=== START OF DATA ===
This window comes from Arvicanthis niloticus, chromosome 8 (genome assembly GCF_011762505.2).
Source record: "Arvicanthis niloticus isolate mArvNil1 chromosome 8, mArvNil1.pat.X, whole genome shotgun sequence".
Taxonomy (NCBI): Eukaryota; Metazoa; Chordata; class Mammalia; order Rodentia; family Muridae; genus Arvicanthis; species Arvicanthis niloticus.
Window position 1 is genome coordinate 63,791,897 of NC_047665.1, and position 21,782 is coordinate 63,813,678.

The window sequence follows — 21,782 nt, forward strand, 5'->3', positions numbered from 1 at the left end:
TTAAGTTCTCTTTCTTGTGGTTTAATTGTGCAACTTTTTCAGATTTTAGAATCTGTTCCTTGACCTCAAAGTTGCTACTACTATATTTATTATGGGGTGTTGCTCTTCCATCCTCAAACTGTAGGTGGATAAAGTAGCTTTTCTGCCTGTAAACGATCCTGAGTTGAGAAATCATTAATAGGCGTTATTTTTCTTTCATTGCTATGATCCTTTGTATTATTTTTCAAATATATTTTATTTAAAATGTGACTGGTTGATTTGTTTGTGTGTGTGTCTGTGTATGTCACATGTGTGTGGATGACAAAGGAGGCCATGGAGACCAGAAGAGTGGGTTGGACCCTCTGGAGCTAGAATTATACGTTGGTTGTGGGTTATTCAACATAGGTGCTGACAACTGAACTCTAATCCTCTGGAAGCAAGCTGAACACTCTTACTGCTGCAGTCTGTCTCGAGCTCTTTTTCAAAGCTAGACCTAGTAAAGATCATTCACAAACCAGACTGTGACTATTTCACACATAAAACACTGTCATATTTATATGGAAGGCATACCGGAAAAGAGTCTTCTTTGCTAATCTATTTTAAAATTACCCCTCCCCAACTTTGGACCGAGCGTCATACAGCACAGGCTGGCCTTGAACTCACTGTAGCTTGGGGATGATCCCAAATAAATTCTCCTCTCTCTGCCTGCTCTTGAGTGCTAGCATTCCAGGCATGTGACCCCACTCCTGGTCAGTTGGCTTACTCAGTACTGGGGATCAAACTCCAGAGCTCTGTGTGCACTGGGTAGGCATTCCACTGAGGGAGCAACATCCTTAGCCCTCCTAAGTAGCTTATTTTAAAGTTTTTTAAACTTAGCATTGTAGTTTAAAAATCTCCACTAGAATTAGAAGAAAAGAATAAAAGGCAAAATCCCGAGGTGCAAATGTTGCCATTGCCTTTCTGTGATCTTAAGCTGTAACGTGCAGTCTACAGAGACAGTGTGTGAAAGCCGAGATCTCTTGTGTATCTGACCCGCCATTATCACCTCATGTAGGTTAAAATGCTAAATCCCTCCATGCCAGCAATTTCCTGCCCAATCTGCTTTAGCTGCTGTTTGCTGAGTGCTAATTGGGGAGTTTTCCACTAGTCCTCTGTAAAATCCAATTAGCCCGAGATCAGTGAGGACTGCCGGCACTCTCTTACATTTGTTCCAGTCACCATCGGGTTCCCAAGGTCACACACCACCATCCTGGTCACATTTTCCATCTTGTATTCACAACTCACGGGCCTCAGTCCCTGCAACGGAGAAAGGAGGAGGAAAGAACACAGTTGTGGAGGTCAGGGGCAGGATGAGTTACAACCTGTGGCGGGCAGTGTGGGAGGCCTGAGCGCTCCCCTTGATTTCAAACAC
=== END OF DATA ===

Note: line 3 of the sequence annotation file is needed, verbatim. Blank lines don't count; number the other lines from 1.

Taxonomy (NCBI): Eukaryota; Metazoa; Chordata; class Mammalia; order Rodentia; family Muridae; genus Arvicanthis; species Arvicanthis niloticus.